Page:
‘The Photograph’ features soulful, artistic performances


Courtesy of IMDB

Michael Block (Lakeith Stanfield) Mae Morton (Issa Rae) star in the new romanace drama, “The Photograph.” Here, they have their first kiss during their first date.

It is hard to make romance movies today without over saturating the screen with corniness, and show what seems to be a completely unrealistic reality. “The Photograph” brings reality into love in an artistic way with an absolute killer soundtrack.

“The Photograph” was written and directed by Stella Meghie, who did an excellent job getting the actors to show genuine embarrassment and desire when a new crush takes hold of your life.

The story involves Mae Morton (the sensational Issa Rae) and Michael Block (the fantastic Lakeith Stanfield) who get intertwined together in the most curious of ways. The story begins with showing a flawless Mae, a curator at Queens Museum, getting a letter that her mother, Christina Eames (Chante Adams), a distinguished New York photographer left for her after her death.

The letter leaves Mae confused and unsettled, due to her mother caring more about her work than her daughter. Chirstina didn’t know how to love, leaving Mae not sure how to either.

There are flashbacks throughout the movie, showing Christina with a young Isaac Jefferson played by Y’lan Noel. They were in a loving yet complicated relationship that showed the determination to move up in life, and will cause Christina to miss out on loving people as much as she loves her photos. Although the flashbacks add much needed context, it sets it up to compare the past with the present which took away from Mae and Michael.

After learning about Mae, the movie takes you to meet Michael, who is a reporter for The Republic who goes to New Orleans to interview Isaac Jefferson (Rob Morgan) for an article he is working on about the oil spill along the Gulf Coast. You begin to see how Mae and Michael will get intertwined through the interview with Isaac.

Michael sees a photograph of a woman – Christina – and asks Isaac who it is. After finding out, Michael became interested in delving into the random photographer a little bit further. Of course, this leads to his first encounter with Mae, which is a sight to see for many reasons. One, Mae’s infectious smile takes over the screen; and two, Michaels sincere look of lust gets you itching for what’s to come.

Michael is immediately infatuated with Mae and you can see it on his face, clear as day. You learn that Michael is not the best one it comes to love and you get a lot of the back story from his brother, Kyle (the hilarious Lil Rel Howery). This seems to not matter when his heart eyes fill the screen. But who can blame him, Mae is absolutely flawless and her demeanor is somewhat serious with a mix of goofy.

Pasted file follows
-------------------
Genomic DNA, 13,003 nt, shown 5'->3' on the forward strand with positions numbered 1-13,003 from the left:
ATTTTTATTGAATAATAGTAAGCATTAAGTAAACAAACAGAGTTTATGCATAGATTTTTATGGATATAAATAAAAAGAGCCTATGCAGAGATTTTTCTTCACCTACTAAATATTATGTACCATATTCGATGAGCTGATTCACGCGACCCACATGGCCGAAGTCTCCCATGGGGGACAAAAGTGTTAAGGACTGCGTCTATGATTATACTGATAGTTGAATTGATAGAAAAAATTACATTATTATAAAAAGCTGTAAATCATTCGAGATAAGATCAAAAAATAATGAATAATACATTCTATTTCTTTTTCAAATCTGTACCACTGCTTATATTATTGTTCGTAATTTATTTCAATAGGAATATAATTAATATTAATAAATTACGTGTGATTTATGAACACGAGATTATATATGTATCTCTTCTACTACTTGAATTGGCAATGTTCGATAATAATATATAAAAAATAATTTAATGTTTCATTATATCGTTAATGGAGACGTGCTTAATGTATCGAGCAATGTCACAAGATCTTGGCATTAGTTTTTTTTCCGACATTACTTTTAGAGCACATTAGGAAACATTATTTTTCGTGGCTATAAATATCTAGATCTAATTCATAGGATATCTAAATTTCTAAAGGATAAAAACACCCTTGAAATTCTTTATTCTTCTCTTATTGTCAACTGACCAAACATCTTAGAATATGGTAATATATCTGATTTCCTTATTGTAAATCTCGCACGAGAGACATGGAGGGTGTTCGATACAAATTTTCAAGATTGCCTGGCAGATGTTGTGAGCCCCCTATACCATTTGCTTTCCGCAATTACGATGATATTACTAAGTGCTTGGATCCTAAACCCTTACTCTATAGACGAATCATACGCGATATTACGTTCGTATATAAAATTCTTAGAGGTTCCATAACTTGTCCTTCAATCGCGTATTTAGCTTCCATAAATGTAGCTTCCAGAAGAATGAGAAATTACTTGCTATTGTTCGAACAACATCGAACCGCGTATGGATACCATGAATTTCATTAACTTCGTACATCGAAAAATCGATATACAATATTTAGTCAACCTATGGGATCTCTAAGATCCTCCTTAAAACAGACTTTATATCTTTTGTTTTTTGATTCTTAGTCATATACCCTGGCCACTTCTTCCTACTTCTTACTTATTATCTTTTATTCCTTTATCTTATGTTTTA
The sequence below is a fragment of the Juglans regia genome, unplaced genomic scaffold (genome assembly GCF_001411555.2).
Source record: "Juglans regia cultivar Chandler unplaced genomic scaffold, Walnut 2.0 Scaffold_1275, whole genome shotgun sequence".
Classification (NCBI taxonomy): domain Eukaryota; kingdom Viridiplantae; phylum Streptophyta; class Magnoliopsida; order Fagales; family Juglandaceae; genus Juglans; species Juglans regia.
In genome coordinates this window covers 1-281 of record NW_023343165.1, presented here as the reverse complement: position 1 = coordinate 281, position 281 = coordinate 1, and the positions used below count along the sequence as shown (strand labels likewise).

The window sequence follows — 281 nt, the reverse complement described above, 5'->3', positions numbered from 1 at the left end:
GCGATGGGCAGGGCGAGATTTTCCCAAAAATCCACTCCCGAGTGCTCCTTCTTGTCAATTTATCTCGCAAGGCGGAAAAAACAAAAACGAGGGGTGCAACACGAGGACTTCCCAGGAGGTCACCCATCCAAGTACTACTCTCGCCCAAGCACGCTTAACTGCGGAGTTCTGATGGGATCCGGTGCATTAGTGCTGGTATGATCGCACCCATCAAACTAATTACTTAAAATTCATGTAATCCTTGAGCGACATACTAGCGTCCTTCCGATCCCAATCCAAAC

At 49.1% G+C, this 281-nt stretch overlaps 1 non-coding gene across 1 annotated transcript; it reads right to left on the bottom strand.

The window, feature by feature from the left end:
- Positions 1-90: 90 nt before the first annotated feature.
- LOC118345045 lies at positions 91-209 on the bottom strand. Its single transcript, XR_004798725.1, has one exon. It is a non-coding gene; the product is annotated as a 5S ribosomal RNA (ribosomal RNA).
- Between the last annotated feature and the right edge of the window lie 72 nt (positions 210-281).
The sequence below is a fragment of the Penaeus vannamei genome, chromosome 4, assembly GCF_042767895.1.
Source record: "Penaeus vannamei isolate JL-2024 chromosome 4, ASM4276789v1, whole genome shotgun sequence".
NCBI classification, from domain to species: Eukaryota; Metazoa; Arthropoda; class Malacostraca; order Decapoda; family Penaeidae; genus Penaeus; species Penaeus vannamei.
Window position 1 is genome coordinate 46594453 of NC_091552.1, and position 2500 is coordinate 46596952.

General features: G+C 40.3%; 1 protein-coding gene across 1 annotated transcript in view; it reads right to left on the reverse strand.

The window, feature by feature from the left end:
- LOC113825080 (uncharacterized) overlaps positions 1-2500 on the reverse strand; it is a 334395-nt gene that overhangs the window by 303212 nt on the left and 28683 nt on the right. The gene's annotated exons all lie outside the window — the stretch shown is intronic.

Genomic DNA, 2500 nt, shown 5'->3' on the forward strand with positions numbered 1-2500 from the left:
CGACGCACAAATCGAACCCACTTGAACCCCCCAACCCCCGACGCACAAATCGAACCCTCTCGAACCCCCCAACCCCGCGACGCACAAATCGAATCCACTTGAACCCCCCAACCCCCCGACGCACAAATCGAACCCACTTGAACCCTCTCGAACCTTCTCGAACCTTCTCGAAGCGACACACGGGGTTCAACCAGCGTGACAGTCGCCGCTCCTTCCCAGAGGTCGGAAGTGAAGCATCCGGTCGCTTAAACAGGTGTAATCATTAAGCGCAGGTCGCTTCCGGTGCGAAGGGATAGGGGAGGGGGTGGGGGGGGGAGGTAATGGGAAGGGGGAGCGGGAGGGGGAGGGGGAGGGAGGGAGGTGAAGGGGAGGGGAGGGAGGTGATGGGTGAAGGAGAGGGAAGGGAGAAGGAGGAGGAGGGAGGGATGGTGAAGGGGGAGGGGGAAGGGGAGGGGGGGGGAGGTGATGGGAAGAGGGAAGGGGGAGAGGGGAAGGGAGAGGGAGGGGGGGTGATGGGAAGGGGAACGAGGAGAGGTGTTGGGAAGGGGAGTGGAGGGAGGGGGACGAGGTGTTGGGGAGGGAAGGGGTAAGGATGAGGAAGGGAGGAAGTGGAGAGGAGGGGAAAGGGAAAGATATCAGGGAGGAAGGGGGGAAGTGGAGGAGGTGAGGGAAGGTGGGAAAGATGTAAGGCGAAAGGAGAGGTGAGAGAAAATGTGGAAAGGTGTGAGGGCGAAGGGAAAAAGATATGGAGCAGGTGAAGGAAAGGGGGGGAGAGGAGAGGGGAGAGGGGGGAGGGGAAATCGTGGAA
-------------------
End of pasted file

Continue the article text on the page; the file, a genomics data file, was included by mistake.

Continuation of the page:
The delivery of the romance is smooth and well developed. The two have an authentic connection that is shown through those “awkward” silences, long gaises and honest conversation of fear and wonder. It shows the truth of the fast attraction and want for attention from someone in the beginning stages of something new, with someone new.

The cast worked beautifully together and one of the best parts was seeing Lil Rel Howery and Lakeith Stanfield on screen together. They complement each other well and are truly comedic together. Some of the best parts of the film were laughing because of the jokes Lil Rel Howery and the response from Lakeith Stanfield.

Meghie gave the story good detail and also brought a soulful and artistic vibe that was carried throughout the movie. Whether it was the art on the walls, the style of Mae and her mother’s apartment or the incredible soundtrack, Meghie delivered a well structured artistic movie.

Music is actually used in the film as more than just a filler of silence or added affect. Mae and Michael tease each other over their favorite artist on their first date and the movie ends with a concert that Mae surprises Micahel with that involved one of his favorite rappers. One interesting aspect was in some scenes where you would expect some type of love lyric to occur, it was filled with soulful instrumental that enhanced the scene in a way that lyrics could not.

Although the characters and cast worked well together, they were not pushed far enough. You see the beginning stages of development with Mae and Michaels relationship, but the constant flashbacks give you a clearer story on Christina and Isaac instead. It would have been nice to see further down the line, what happens with Mae and Michael instead of what was more of an abrupt stop in development.

Luckily, the constant back and forth of the past and present didn’t take away entirely from the overall central romance story. The looks and pure chemistry on screen brings a modern romance to life without filling it with unrealistic events that truly only happen in the movies. Even with little flaws, “The Photograph” gives a sincere storyline.